Tune into any Sunday morning talk show and you will hear about the “growing possibility” of a contested Republican National Convention this coming July. You will most likely hear that “there hasn’t been a contested (or brokered) convention since 1976” when Gerald Ford defeated Ronald Reagan in Kansas City. This is not entirely accurate; while Ford entered the convention with only a plurality of pledged delegates, he quickly won the support of enough unpledged delegates to ensure a victory on the first ballot. The last time our nation saw a real “contested convention” was in 1952, when the Democratic Party nominated Adlai Stevenson, not even a candidate at the start of the convention, instead of Estes Kefauver, who had won all but three primaries that year. Simply put, not since the advent of the modern primary system in 1972 has our country seen a contested convention.
Thursday night’s GOP fiasco began with Donald Trump trumpeting the size of his trumpet and concluded with Republican National Committee Chairman Reince Preibus and the rest of the party establishment committing ritual suicide on the debate stage. It was perhaps the best encapsulation of the primary to date, and it made me want to take a shower afterwards. To quote moderator Chris Wallace, “Gentlemen, you’ve got to do better than this.”
After two hours of watching E Street Band rejects “Big Donald,” “Little Marco” and “Lyin’ Ted” battle it out in Motor City, it is safe to say that the modicum of faith I had left in the primary process (and in particular the debates) had been bludgeoned out of existence. More time was spent on Mr. Trump’s hands and Mr. Rubio’s sweat glands than on anything remotely related to policy or vision. The result was a poorly produced political-themed Kardashians spinoff that would probably get canceled after its first season on E! or Bravo.
When T.S. Eliot wrote that the world would end “not with a bang but a whimper” he may have been alluding to the unsuccessful Gunpowder Plot of 1605, but he might as well have been writing the epitaph for Jeb(!) Bush’s star-crossed presidential campaign. In what was a far cry from the “Mission Accomplished” days of his older brother, a tired and defeated Jeb appeared on TV late Saturday night and announced the end of his once promising bid for the White House. His departure leaves a field of five candidates, winnowed down from a record 17 aspirants just a few months ago. This column, however, is not about Jeb(!). We all knew why Jeb fought.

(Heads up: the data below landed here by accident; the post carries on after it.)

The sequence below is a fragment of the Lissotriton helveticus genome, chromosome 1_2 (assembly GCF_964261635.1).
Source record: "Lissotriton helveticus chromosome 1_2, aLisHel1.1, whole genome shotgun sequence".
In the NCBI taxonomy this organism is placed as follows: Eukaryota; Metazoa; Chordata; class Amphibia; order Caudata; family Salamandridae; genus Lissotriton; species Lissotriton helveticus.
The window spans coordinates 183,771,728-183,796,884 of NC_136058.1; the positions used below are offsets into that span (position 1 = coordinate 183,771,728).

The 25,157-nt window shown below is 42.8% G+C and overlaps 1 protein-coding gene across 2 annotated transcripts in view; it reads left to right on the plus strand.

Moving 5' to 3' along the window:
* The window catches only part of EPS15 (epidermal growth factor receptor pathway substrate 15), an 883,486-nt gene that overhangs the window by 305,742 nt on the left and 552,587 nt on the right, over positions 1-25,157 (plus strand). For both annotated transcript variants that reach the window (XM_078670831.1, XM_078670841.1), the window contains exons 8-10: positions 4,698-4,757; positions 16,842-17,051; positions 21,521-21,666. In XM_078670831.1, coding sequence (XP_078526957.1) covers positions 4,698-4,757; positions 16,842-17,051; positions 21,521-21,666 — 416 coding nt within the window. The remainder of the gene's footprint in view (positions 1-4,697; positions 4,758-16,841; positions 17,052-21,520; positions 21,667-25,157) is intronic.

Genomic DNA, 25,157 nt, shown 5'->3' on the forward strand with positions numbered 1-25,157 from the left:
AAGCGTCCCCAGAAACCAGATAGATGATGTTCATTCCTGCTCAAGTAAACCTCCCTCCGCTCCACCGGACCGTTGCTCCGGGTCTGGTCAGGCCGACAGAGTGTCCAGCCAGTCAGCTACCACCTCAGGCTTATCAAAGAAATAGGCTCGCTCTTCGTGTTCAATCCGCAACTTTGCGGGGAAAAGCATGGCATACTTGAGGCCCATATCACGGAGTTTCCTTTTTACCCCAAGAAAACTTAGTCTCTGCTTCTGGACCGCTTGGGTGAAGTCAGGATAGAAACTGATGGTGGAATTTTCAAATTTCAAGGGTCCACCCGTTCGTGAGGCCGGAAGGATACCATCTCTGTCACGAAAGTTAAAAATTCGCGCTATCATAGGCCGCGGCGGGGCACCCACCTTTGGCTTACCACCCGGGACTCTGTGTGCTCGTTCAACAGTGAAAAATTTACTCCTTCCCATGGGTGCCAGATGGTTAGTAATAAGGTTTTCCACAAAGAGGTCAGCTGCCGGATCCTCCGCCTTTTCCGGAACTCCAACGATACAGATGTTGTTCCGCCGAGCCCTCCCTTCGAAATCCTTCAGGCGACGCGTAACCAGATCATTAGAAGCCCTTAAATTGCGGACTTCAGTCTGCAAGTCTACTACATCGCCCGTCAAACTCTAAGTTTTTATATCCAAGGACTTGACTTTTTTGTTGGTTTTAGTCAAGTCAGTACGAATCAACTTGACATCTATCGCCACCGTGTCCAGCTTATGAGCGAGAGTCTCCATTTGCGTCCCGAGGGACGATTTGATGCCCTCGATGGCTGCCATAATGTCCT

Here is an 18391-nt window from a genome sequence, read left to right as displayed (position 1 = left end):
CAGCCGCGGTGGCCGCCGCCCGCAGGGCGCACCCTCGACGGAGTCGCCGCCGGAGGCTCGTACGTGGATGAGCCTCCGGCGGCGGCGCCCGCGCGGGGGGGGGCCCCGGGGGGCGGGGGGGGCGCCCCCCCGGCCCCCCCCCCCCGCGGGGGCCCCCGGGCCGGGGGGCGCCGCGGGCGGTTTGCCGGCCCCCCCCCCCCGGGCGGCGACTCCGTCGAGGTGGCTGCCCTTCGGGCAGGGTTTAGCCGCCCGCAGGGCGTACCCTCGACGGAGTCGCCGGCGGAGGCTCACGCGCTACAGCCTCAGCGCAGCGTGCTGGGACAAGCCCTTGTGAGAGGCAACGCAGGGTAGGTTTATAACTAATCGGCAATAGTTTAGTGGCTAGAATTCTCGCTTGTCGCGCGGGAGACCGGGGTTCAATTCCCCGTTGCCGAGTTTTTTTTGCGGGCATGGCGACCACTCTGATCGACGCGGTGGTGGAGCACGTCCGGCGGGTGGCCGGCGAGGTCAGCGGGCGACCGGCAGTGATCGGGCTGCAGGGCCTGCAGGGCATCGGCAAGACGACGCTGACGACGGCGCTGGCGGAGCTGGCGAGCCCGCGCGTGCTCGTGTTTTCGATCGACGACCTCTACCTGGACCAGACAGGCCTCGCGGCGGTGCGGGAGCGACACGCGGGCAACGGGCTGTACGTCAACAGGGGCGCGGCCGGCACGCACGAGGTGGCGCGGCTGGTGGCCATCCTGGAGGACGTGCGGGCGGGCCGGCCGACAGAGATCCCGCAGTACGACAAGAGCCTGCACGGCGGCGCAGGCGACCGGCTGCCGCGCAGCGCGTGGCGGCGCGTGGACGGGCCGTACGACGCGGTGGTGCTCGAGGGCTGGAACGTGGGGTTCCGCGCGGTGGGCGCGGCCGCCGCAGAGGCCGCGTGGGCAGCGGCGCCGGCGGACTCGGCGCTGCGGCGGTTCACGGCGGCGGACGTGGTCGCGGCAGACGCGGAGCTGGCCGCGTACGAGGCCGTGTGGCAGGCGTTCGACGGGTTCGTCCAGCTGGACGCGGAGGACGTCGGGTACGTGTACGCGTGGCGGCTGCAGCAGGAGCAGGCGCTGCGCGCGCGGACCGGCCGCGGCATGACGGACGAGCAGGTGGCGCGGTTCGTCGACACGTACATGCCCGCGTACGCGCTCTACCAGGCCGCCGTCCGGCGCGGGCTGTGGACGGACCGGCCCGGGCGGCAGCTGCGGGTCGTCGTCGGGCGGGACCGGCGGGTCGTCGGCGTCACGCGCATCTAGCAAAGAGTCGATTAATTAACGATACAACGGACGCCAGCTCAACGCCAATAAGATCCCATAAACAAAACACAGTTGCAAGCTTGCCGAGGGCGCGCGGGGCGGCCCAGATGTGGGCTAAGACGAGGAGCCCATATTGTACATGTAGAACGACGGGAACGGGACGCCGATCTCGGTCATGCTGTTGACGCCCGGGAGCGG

In late 2015, a group of non-governmental organizations collectively known as “The Campaign to Stop Killer Robots” held several protests outside of the United Nations complex in New York City before being granted an audience with a committee of representatives from several nations. The Campaign to Stop Killer Robots is deadly serious. Rather than focusing on more far-fetched fears à la Skynet or the replicants from Blade Runner, the Campaign aims to stop the spread of the autonomous, computerized weapons that are the bedrock of the Drone Age. I humbly propose that they also recognize the growing threat of another type of killer robot, one so advanced that it has existed under an international spotlight nearly undetected for years. I like to call this type of robot the T-2016, but the public knows him better as Sen. Marco Rubio (R-Fla.).
The year is 1791. A group of Pennsylvania distillers, aggravated by the young federal government’s new taxes on whiskey, took up arms and refused to pay. Throughout towns on the frontier, the distillers and their allies violently intimidated tax collectors and other government agents in an attempt to prevent them from collecting the levy. In 1794, the arrival of a U.S. Marshal sparked the invasion of the estate of tax inspector General John Neville by over 500 armed distillers. In response, George Washington, the sitting president, raised an army of 13,000 men that he intended to lead personally against the so-called “Whiskey Rebellion.” When news of the approaching federal forces reached the distillers, they disbanded and subsequently paid their taxes.